Friday, September 14, 2018

Johnaye Kendrick's Flying

An embarrassment of riches, indeed.

I've mentioned that I have numerous releases to review right now, as usual, and a significant percentage of albums in the pile are spectacular releases from gifted female jazz singers. Vocalist and composer Johnaye Kendrick is yet another stand out--which begs the question that if everyone stands out, are they still standing out?--but I gravitated toward the loveliness of her voice and the way it reminded me of Ella Fitzgerald without sounding too much like Ella, much in the same way Kate Reid sounds like Julie London while still retaining a modicum of originality. Kendrick studied and graduated from Thelonious Monk Jazz Institute and has worked with Terence Blanchard, Wayne Shorter, Herbie Hancock and many others, which is why she has a grand sense of the classic traditions. But she also casts this mix of original compositions and standards in a light that is clearly modern--just like Kate Reid does. As a result, her new album Flying doesn't sound like a classic Ella, but an Ella who is still alive in 2018 and who enters the studio to show her enduring relevance.

"I was relatively shy about performing my music while in the program," Kendrick explains, "because it was so personal." Once you hear those words, you sense the same shyness in the music--there's a beautiful yet tentative quality about her velvety voice that suggests she might a little nervous about revealing so much about herself. It's not quite vulnerability, which can be a very desirable trait in a singer's voice, since she does sing as if she's confident about her talent. Flying, however, has the feeling of a stolen deep breath before walking out on stage, of saying "Here we go" and knowing that a lot is riding on this. Not only is she throwing that magical voice out there and hoping you'll love it, but her arrangements have that same compelling sense of risk. Fortunately she understands the deep emotions a beautiful melody can summon, and her big move turns out to be the right one.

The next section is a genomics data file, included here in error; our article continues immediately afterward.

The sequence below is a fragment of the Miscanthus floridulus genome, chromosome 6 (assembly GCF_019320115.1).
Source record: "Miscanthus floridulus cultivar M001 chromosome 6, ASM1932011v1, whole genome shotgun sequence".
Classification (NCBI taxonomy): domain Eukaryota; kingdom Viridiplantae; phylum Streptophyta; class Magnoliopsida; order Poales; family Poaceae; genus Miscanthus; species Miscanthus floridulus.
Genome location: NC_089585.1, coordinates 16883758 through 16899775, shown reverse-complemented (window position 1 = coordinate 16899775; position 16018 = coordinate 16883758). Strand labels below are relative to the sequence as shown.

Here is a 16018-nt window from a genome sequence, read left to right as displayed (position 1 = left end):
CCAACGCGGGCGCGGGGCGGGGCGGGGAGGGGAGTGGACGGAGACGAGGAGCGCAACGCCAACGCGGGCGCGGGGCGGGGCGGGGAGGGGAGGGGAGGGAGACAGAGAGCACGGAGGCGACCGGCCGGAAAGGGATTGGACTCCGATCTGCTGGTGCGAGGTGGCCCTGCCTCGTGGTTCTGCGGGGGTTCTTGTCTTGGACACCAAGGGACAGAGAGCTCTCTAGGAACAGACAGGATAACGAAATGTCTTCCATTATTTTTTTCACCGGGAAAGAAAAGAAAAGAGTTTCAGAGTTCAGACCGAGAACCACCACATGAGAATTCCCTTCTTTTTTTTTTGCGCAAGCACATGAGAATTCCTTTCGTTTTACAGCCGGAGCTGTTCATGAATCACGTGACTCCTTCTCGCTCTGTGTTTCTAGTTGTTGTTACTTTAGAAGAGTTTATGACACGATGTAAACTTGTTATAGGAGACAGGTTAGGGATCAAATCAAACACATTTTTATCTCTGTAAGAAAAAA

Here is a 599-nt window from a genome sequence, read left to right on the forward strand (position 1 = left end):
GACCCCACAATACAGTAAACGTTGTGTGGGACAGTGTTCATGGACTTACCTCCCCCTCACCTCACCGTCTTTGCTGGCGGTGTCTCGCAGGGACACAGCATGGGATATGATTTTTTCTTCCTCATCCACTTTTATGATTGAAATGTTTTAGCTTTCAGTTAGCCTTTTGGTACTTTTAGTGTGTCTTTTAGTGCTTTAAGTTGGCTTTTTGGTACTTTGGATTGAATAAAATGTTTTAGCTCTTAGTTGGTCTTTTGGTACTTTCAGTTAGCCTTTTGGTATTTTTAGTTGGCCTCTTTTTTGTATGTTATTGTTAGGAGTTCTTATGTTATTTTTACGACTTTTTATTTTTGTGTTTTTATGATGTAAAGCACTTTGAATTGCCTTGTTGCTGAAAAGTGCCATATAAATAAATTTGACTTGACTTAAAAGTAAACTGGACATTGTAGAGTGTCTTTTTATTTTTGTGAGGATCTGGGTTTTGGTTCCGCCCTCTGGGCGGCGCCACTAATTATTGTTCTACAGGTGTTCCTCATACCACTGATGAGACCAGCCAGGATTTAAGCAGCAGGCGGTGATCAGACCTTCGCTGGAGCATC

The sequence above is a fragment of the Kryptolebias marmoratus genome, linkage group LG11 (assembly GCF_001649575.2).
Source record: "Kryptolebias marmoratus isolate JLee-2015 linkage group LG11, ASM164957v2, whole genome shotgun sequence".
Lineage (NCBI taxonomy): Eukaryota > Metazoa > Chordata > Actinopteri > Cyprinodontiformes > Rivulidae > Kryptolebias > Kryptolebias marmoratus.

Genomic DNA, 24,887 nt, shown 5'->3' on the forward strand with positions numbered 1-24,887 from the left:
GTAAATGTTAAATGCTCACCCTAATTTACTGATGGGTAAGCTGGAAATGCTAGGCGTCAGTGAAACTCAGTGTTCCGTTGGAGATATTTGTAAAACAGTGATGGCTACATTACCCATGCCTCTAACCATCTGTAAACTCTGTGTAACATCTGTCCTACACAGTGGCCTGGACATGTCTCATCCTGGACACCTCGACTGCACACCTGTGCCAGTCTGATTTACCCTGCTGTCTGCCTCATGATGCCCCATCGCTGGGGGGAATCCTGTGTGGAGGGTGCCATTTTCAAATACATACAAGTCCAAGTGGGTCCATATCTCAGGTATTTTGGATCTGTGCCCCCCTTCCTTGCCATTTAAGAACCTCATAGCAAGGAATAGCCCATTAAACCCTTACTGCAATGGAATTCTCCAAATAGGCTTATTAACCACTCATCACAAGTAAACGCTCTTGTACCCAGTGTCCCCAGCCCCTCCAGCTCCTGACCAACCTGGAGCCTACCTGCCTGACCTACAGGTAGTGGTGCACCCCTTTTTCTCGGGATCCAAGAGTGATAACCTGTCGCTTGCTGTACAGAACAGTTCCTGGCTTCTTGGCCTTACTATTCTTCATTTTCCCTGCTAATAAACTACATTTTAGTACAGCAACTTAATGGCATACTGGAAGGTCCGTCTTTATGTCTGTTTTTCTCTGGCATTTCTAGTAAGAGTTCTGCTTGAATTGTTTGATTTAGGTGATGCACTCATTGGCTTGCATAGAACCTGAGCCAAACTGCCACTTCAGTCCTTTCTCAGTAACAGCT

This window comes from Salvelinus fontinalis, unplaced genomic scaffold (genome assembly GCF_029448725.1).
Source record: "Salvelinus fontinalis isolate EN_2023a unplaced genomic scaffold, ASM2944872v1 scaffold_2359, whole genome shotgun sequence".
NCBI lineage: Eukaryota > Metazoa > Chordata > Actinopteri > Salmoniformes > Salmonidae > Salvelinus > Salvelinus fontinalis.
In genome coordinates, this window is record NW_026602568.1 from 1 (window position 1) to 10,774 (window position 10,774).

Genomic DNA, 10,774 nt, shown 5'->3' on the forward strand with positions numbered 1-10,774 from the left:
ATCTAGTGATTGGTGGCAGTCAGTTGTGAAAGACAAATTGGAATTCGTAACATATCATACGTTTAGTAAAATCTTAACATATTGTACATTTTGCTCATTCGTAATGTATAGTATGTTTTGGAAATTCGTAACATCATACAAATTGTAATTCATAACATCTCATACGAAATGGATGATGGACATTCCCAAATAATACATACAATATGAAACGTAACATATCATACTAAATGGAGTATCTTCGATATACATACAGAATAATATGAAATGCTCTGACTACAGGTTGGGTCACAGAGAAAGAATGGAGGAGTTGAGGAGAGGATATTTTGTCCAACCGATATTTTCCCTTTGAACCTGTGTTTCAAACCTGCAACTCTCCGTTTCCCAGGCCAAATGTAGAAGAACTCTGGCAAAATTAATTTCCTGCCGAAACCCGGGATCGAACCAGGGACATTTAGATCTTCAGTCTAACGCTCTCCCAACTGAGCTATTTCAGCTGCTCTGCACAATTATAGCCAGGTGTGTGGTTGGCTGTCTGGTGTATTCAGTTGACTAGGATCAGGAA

Kendrick adds one addition element to her songs that sets her apart--she's topical. The opener, an original song titled "Never You Mind," tackles BLM and informs the listener that "You come from a legacy of warriors and though there's fear/Know that fear's what fueled the fire of courage that led us here." She invests so much of herself into these lyrics; she describes the songwriting process as "performing journal entries, as the pieces were always so honest and literally based on my experiences." She even infuses the standards such as "It Could Happen to You" and "The Very Thought of You" with that same spirit of adaptation. If you need proof of this, listen to her stunning arrangement of "I've Got No Strings"--you might forget about the source.

Flying is a brave album, augmented by sensitive musicians such as keyboardist Dawn Clement, bassist Chris Symer and drummer D'Vonne Lewis, along with a few guest artists. Kendrick even plays the harmonium with that same personalized touch--you can hear her longing, regret and hope through its notes. Kendrick may use Ella as a jumping off point, but by the end of the album she has gone off on a trajectory that is purely this woman and no one else. She's a warm and emotional singer, a gifted arranger and an artist who knows that the past is prologue, so there's plenty of room to be like no one else.

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